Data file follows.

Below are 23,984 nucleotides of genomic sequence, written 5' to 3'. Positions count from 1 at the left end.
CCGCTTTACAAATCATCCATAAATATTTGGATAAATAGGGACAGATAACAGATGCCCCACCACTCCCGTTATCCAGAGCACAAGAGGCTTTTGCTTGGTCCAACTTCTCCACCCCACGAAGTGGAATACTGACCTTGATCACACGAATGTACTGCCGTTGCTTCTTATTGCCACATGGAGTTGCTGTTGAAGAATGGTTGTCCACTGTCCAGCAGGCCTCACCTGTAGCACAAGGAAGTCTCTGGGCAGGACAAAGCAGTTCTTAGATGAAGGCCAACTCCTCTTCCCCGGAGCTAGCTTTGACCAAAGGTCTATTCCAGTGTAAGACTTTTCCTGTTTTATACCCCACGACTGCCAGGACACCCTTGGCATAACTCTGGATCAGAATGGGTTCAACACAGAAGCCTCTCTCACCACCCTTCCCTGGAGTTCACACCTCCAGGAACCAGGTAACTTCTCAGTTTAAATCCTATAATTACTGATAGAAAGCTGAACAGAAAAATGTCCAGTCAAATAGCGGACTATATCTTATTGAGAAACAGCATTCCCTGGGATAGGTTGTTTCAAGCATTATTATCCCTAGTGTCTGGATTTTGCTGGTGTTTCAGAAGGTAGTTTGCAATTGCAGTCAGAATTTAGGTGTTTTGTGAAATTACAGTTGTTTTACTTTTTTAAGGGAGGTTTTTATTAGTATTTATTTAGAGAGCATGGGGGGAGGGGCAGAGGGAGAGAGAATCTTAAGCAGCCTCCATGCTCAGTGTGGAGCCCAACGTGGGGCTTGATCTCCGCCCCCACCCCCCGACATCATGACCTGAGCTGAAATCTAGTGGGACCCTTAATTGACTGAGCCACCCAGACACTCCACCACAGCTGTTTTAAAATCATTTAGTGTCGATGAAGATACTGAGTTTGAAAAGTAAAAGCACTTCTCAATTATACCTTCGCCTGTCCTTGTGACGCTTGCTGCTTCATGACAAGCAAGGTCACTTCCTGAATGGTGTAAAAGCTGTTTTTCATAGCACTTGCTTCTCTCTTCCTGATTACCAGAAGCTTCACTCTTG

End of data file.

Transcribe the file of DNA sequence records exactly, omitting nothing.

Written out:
Below are 23,984 nucleotides of genomic sequence, written 5' to 3'. Positions count from 1 at the left end.
CCGCTTTACAAATCATCCATAAATATTTGGATAAATAGGGACAGATAACAGATGCCCCACCACTCCCGTTATCCAGAGCACAAGAGGCTTTTGCTTGGTCCAACTTCTCCACCCCACGAAGTGGAATACTGACCTTGATCACACGAATGTACTGCCGTTGCTTCTTATTGCCACATGGAGTTGCTGTTGAAGAATGGTTGTCCACTGTCCAGCAGGCCTCACCTGTAGCACAAGGAAGTCTCTGGGCAGGACAAAGCAGTTCTTAGATGAAGGCCAACTCCTCTTCCCCGGAGCTAGCTTTGACCAAAGGTCTATTCCAGTGTAAGACTTTTCCTGTTTTATACCCCACGACTGCCAGGACACCCTTGGCATAACTCTGGATCAGAATGGGTTCAACACAGAAGCCTCTCTCACCACCCTTCCCTGGAGTTCACACCTCCAGGAACCAGGTAACTTCTCAGTTTAAATCCTATAATTACTGATAGAAAGCTGAACAGAAAAATGTCCAGTCAAATAGCGGACTATATCTTATTGAGAAACAGCATTCCCTGGGATAGGTTGTTTCAAGCATTATTATCCCTAGTGTCTGGATTTTGCTGGTGTTTCAGAAGGTAGTTTGCAATTGCAGTCAGAATTTAGGTGTTTTGTGAAATTACAGTTGTTTTACTTTTTTAAGGGAGGTTTTTATTAGTATTTATTTAGAGAGCATGGGGGGAGGGGCAGAGGGAGAGAGAATCTTAAGCAGCCTCCATGCTCAGTGTGGAGCCCAACGTGGGGCTTGATCTCCGCCCCCACCCCCCGACATCATGACCTGAGCTGAAATCTAGTGGGACCCTTAATTGACTGAGCCACCCAGACACTCCACCACAGCTGTTTTAAAATCATTTAGTGTCGATGAAGATACTGAGTTTGAAAAGTAAAAGCACTTCTCAATTATACCTTCGCCTGTCCTTGTGACGCTTGCTGCTTCATGACAAGCAAGGTCACTTCCTGAATGGTGTAAAAGCTGTTTTTCATAGCACTTGCTTCTCTCTTCCTGATTACCAGAAGCTTCACTCTTG